One of the things I love about jet lag is that I, who am not naturally a morning person, wake up bright and early. Thus I found myself wide awake at...
June 20, 2014
June 20, 2014
One of the things I love about jet lag is that I, who am not naturally a morning person, wake up bright and early. Thus I found myself wide awake at 6am this morning. So I laced up my tennis shoes and headed out to walk and pray for this city that I love. I am always surprised that in a city known for it’s nightlife there are plenty of people out and about in the early morning hours. Men are packing bags of ice, street vendors push their carts, trucks full of Burmese construction workers rumble past me, sleepy taxi drivers call out, and school children wait for the bus.
Then I saw her and my heart was broken. A young women, scantily dressed, makeup smeared, clutching her purse close as she walks home. My soul cried out, “When”? “God, when will men stop treating these precious women like they are just another commodity to be bought and used for the night.” I know people argue that prostitution is a victimless crime; that women freely chose to live this life. I don’t believe those people have ever sat and listened to the stories of these women. They don’t hear the heartbreak in their voices as they speak of childhood dreams lost to the harsh reality of poverty. Or worse yet, dreams long forgotten, forever obliterated by night after night of her life being reduced to that of an object to be bargained for. They don’t hear the anguish of broken promises and family pressure that leave a seventeen year old girl feeling as though she has no other options but to sell herself to provide for her family.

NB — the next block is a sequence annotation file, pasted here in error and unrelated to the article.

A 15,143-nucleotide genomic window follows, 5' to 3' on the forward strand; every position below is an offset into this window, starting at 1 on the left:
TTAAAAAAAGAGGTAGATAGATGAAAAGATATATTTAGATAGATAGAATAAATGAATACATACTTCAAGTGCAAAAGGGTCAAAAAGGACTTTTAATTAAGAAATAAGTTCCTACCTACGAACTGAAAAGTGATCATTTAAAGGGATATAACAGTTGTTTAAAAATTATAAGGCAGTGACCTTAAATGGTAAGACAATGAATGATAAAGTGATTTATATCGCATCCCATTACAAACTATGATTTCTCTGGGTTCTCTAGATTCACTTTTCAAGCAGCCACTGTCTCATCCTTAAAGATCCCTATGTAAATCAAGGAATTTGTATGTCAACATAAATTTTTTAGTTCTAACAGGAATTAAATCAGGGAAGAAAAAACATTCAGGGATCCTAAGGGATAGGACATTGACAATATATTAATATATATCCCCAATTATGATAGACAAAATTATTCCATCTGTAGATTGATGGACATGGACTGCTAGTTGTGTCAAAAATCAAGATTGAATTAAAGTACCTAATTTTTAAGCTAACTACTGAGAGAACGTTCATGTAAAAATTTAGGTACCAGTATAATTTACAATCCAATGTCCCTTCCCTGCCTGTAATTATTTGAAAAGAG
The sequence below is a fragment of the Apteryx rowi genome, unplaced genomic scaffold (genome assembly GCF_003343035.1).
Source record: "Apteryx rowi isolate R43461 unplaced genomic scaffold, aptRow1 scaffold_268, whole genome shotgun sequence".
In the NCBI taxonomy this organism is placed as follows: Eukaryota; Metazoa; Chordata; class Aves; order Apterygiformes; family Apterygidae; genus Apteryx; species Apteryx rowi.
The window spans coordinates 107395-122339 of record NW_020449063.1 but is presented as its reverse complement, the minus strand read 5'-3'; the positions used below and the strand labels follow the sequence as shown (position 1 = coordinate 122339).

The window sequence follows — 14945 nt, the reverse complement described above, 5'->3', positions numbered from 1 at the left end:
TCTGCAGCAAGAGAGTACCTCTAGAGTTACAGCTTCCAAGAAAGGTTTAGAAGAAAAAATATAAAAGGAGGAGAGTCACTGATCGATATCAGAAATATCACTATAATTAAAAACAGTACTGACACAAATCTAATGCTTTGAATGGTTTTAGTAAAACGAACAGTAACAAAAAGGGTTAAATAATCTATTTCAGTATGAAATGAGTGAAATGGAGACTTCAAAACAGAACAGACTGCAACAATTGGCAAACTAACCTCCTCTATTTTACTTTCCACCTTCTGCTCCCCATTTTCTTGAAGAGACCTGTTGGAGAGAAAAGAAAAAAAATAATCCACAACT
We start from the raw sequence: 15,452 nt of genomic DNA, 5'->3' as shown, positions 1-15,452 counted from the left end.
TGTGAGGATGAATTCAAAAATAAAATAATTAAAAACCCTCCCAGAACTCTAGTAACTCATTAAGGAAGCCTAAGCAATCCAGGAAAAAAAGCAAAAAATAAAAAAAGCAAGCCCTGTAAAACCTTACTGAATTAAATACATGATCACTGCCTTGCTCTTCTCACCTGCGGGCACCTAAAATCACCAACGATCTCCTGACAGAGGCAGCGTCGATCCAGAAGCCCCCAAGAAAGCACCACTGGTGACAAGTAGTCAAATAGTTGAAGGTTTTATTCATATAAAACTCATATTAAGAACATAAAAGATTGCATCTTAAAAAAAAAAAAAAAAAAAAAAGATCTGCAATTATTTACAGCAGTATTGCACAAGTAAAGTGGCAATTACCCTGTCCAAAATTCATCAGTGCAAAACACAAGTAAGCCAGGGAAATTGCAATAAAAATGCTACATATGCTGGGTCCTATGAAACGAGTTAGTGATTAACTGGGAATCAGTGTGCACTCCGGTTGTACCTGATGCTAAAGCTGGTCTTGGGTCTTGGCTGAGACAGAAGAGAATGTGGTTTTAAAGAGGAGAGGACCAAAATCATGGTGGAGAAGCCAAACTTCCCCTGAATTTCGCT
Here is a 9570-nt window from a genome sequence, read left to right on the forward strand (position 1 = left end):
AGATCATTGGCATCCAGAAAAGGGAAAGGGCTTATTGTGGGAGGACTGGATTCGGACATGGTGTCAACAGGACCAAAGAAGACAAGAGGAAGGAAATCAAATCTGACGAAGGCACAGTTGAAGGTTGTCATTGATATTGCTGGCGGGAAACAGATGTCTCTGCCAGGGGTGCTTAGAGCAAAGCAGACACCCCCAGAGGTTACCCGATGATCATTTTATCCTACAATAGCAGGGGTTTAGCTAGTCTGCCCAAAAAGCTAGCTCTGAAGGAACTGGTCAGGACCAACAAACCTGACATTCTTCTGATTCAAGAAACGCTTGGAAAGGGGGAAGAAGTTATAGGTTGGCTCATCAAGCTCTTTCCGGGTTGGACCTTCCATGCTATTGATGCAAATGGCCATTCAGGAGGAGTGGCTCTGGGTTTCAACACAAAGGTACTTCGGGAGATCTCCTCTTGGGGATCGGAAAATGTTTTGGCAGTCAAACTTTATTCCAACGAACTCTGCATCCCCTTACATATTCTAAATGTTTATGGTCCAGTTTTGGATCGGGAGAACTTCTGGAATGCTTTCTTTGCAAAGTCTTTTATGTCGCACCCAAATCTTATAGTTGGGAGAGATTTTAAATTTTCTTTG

These are the harsh realities that have haunted humanity throughout the centuries and across the globe. We are all diminished by the fact that by and large our society either actively denies the harmful effects of prostitution or simply turns a blind eye to its presence. It is time for us to listen, it is time for us to care, it is time for us to speak out! I am here in Patong staging my own resistance to the sex trade, one small act of love and kindness at a time. How about you? Do you speak up when women who are prostituted are mocked and ridiculed? Do you speak up when the word "pimp" is glamorized? How do you find ways in your life to actively resist our world's overwhelming acceptance of the commodification of women's bodies? It takes courage to speak up and challenge a social norm. BE COURAGEOUS!